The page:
Picking up wine from the Bookstore in ‘Sconset If you bring your bikes (or rent them) the longest ride out of town is to Sconset, 8.2 miles. Sconset is perfect for pleasant wandering about, every street is lovely and most corners reveal a view. We love to pick out wine from the Bookstore, a wonderfully curated shop that is attached to the restaurant next door (which is byob, so it works perfectly!). You can always take the shuttle back to town (2 bikes fit on the front).

 Waiting in the endless line at the Juice Bar  The wall is covered with painted signs listing the choices (fresh watermelon juice! homemade fudge! fresh orange juice and vanilla shake!) the fan blows fresh waffle hot air in your face and, come nightfall, the line is around the block. I take that as a certain sign that it’s the spot to be.

 Chips and Burgers at Surfside Beach To me this place is ideal Nantucket: affordable, friendly, simple, and classy. I love seeing the kids run up from the beach with their dollars in hand, lining up for slush puppies, burgers, bags of Ruffle potato chips, or frozen candy bars. Watch out for the seagulls here! They are dive bombers with a keen eye for an unwatched burger. Bonus: surfside beach is the easiest beach to bike to and it has the cleanest bathrooms and showers. You can drive, bike, or take the shuttle.

 Bluefish Dip from East Coast Seafood Just before you turn down the road to Cisco Brewery, you’ll see a sign for 167 Seafood. This is my favorite spot to buy seafood–I love the way the shop carries just the right things for seafood buyers, I love how fresh everything is, and I love their bluefish dip. A container of that is the perfect snack for any Nantucket adventure.

 Spending Money at Provisions, Straight Wharf Bar, and Straight Wharf  Everything this trio of businesses does, they do perfectly. Between the three they’ve got you covered for a morning brunch, a boozy drink and bar snack, or an expensive deluxe dinner.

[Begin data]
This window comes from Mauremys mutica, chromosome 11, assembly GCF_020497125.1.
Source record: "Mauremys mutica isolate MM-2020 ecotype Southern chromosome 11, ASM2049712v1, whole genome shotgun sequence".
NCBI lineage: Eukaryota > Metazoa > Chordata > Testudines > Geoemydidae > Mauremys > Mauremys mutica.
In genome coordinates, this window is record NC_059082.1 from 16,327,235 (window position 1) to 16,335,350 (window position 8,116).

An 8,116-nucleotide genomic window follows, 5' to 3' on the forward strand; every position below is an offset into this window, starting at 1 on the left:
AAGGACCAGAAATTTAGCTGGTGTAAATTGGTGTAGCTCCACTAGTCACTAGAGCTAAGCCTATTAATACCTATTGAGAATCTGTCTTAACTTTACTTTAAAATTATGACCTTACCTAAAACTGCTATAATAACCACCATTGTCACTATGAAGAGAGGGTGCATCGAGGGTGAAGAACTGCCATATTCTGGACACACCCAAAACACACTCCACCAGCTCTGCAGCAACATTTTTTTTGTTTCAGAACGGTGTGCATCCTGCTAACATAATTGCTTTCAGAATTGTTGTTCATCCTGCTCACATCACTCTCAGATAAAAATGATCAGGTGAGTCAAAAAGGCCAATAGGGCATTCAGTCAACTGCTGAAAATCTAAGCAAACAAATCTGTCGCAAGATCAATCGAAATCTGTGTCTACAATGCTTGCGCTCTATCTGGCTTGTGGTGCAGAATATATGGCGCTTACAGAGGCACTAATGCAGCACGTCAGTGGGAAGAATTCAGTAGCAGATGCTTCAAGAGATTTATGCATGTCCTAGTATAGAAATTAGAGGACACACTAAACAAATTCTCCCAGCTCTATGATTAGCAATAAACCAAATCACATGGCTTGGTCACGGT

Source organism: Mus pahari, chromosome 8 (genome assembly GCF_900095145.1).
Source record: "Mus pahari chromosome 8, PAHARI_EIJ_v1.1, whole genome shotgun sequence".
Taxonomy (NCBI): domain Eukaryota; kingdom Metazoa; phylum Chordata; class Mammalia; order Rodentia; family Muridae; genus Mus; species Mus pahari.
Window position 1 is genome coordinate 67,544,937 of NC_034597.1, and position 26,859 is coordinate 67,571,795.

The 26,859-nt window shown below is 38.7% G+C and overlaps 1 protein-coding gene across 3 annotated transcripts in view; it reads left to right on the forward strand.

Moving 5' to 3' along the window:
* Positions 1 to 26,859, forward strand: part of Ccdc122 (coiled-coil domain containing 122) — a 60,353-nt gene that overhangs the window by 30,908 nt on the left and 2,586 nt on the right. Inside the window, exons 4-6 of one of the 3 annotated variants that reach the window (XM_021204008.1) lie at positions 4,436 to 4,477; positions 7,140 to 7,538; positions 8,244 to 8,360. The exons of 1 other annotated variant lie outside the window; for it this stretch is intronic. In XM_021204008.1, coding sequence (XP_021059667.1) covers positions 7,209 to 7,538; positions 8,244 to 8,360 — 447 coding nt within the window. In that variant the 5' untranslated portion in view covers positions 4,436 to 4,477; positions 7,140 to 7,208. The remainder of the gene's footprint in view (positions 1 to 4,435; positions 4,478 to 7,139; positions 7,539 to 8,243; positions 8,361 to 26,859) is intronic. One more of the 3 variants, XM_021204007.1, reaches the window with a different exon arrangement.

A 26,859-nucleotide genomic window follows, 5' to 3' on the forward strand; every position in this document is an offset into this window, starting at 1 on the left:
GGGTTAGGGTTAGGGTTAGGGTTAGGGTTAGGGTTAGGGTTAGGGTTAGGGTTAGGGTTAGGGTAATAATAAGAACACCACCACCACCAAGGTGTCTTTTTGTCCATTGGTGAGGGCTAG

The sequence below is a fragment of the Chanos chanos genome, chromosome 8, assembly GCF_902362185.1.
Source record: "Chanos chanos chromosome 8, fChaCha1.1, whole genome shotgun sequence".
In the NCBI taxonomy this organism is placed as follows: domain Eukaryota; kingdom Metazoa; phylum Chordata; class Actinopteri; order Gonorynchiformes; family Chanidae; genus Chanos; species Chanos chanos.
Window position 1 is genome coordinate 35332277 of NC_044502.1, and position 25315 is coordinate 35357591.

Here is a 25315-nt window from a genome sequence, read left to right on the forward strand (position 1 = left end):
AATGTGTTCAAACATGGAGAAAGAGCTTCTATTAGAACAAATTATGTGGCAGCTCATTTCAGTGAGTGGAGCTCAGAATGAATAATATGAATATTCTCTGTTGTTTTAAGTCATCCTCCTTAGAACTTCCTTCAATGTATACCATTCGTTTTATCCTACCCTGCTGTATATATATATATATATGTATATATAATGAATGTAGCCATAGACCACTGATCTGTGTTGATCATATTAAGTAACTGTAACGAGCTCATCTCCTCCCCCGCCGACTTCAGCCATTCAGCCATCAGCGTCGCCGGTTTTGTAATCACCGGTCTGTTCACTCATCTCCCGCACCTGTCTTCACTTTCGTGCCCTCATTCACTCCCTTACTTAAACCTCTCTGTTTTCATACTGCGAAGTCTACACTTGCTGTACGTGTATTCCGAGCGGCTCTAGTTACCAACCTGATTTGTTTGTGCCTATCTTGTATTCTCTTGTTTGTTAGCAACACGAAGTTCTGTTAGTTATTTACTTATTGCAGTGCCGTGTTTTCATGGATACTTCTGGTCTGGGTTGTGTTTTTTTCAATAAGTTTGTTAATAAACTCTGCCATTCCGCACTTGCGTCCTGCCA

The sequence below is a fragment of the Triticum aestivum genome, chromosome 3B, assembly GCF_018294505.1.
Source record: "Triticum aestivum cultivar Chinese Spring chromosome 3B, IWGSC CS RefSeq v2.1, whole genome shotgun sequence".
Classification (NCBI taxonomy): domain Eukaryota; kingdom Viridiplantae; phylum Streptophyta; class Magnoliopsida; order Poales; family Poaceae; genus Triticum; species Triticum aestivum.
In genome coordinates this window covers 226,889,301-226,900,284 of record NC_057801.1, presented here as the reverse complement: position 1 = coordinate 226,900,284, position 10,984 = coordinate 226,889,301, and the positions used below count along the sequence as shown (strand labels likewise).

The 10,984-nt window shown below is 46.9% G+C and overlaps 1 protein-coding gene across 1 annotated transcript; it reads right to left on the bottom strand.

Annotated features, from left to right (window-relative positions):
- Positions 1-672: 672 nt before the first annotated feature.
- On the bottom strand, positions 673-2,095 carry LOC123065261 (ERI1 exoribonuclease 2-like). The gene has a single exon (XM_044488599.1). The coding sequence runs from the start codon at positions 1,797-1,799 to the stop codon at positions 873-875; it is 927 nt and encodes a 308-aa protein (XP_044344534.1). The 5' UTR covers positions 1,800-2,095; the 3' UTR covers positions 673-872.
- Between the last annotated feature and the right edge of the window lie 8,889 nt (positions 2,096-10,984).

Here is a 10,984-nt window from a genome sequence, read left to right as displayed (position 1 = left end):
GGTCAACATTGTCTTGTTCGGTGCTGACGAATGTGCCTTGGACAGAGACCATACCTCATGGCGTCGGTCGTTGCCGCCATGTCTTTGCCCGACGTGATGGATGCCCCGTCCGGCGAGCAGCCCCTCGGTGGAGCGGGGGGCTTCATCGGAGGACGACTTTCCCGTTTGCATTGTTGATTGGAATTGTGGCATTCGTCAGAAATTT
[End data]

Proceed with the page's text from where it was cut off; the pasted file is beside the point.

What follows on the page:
I just noticed this could also be called “a guide to shade on Nantucket.”  ha!

The weather folks said it was going to be 91 degrees that Saturday morning. I had visions of our guests sipping coffee and sweating, while humidity swirled around. Fortunately that dismal scene did not happen. At 10am it was very windy and slightly cloudy, which made perfect cozy breakfast party weather.

menu:

+ granola with steel cut oats, dried apricots and lots of seeds. yogurt (Brown Cow), raspberries, and blueberries.

+ three frittate: kale, swiss chard, new potatoes.

+ maple blueberry muffins.  One baker friend brought apricot and sage scones, and one thoughtful friend brought Flour treats. Flour treats are the best hostess gift of all time.

+ bacon doused in maple syrup, baked, and cut into triangles.

+ two containers of coffee from Starbucks.

The great thing about this menu was the leftovers were easily incorporated into our week. (people never eat as much at parties as you expect, right??) Lux loved the frittate which is a discovery for me because they have more chopped greens packed per square inch than anything else I make.

Everyone showed up at different times via bikes or just finishing up a morning walk. Lots of the girls wore dresses; I love it when that happens. Strangers walked by with bemused smiles, eyeing the bundle of balloons blowing in the wind and the giddy babies chasing their toys.

I met Ellie and Lena at the library when the girls were five months old. Our babies were rather immovable and barely participated in the playtime, but we noticed they were around the same age and quickly struck up conversation. We survived the winter by getting together every week. Friends like them were so important to my first year as a mom, and I’m so grateful for their companionship.

And of course we all had that moment. That moment of “why don’t we do this more often?” When you realize all it took was the promise of coffee and a few blankets to get people to the park. When you look around and see other families having parties too, and realize, “this is what the park is for!” I hope we do it again this summer, but for now a baby’s birthday was the excuse we needed.

We’re driving up to Maine tonight. We’ll leave around 7pm and play loud music until Lux decides she’s sick of this hipster scene and falls asleep. In this photo from Maine last summer, Joe’s wearing his t-shirt from Saturdays NYC that he has probably worn every week for the last year. We need a new one, and I love them all.

I hope we can:

pick up some raw milk (for mozzarella/yogurt making)

sit on a porch and play in a yard, two very foreign concepts around here these days

have a tasting flight at Mt. Desert ice cream (strawberry fig balsamic sorbet! girls scouts gone wild!)

see sunrise on acadia mountain in the morning

and garage sale in the afternoon

buy a pile of mussels for dinner and do nothing except set them on the grill, put the lid on, and then pull them off one by one as the open.

I hope you have some summery things planned for yourself. Finally buying a carton of strawberries, perhaps? Treating yourself to a jarful of lemonade? Borrowing the Sunday comics from your neighbor’s newspaper? Stopping to talk to all the dogs? (this is Lux’s plan for sure)